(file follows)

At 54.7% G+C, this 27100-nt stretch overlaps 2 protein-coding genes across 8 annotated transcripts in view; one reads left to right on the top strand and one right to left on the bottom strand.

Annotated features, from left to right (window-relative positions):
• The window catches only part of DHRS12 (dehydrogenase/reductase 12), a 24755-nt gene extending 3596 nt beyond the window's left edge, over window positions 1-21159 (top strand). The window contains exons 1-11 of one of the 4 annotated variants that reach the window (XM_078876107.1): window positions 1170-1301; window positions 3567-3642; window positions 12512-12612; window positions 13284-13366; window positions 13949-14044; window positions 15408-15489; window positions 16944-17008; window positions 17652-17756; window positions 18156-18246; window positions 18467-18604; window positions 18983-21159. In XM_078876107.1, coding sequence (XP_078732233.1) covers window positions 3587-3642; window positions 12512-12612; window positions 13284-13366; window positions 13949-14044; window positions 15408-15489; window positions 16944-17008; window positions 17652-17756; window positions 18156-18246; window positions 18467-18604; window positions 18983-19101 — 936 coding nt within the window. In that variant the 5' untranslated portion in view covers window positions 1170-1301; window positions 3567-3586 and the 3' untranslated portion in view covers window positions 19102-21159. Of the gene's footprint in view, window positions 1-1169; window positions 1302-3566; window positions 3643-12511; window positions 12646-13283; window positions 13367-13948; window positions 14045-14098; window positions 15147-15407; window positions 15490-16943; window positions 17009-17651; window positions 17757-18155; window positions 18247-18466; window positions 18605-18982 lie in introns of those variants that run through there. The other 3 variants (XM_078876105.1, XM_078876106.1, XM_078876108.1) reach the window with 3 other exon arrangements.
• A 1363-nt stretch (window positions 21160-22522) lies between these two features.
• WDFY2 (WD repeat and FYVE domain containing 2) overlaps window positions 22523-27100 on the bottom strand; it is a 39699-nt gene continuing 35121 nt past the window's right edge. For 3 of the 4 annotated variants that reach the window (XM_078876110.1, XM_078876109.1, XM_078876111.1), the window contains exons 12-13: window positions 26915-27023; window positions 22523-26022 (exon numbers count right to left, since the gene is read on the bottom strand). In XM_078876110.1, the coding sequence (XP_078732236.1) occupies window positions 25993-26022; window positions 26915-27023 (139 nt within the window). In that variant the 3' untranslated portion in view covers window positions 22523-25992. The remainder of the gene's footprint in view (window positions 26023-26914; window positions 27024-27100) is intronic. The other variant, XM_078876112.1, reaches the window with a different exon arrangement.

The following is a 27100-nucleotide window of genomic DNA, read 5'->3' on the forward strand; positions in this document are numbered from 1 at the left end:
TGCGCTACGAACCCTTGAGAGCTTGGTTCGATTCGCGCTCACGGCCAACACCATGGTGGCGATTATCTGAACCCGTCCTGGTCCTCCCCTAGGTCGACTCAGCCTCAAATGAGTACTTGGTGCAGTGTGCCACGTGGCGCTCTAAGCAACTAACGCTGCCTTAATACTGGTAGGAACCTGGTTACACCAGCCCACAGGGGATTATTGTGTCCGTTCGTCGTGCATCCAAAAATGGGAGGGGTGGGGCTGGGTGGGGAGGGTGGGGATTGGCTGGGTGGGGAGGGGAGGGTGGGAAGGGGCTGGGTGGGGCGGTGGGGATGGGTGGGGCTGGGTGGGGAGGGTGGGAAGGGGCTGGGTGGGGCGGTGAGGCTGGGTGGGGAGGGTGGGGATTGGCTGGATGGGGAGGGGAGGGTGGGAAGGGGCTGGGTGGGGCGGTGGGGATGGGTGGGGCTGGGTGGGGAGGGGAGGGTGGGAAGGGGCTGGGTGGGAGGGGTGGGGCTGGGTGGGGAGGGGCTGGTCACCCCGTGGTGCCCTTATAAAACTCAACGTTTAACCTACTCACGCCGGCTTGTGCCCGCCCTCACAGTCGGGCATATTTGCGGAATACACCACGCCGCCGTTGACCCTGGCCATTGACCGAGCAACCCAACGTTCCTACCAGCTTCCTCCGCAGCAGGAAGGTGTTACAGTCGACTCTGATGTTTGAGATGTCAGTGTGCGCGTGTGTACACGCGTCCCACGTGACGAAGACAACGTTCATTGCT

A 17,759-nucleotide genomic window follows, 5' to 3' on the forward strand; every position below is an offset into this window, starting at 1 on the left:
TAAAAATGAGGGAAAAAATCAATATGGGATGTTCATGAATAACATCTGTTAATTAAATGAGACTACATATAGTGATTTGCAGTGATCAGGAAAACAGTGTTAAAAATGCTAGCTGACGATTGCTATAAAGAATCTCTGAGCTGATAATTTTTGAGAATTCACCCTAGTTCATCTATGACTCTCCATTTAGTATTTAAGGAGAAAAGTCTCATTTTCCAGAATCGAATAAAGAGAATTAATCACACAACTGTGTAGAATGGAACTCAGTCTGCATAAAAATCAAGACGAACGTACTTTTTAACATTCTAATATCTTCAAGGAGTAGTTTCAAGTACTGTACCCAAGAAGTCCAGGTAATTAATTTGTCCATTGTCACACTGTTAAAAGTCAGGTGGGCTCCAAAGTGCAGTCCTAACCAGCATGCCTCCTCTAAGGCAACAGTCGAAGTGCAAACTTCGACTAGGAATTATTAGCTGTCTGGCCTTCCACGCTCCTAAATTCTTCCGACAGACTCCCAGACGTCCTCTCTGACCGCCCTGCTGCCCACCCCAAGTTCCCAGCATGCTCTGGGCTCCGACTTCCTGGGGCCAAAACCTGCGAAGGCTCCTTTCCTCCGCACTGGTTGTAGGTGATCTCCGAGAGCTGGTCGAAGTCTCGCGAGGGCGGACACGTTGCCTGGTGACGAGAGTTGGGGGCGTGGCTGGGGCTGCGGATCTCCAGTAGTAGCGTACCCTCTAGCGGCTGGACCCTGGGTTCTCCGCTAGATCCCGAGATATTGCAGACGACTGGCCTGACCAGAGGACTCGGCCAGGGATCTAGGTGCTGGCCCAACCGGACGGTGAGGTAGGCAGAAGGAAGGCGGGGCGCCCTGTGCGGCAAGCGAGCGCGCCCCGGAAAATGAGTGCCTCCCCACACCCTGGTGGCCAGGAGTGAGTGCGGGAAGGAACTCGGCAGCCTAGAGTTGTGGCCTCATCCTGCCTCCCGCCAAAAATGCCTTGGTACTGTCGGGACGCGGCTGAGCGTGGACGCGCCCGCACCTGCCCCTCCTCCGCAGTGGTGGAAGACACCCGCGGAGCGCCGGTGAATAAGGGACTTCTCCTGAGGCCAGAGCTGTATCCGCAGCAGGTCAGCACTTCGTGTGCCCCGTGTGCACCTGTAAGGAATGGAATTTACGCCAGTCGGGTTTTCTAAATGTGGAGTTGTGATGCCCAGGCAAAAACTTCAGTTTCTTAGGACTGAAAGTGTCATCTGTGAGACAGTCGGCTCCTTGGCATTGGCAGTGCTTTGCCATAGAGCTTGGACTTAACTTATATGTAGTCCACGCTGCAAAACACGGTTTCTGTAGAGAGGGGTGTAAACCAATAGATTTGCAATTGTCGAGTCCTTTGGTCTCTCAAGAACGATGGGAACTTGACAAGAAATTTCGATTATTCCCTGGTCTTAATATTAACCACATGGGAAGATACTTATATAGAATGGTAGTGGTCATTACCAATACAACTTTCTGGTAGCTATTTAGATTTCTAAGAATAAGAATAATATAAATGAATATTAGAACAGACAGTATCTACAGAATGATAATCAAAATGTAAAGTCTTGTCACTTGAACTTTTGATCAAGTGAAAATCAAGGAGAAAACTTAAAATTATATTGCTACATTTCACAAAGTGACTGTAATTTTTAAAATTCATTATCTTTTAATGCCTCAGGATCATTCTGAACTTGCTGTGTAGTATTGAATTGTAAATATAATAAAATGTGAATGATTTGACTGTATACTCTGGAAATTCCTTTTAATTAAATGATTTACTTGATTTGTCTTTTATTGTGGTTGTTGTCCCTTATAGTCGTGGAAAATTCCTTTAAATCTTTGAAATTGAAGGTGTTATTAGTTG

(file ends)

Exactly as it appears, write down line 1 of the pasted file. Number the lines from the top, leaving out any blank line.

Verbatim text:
At 54.7% G+C, this 27100-nt stretch overlaps 2 protein-coding genes across 8 annotated transcripts in view; one reads left to right on the top strand and one right to left on the bottom strand.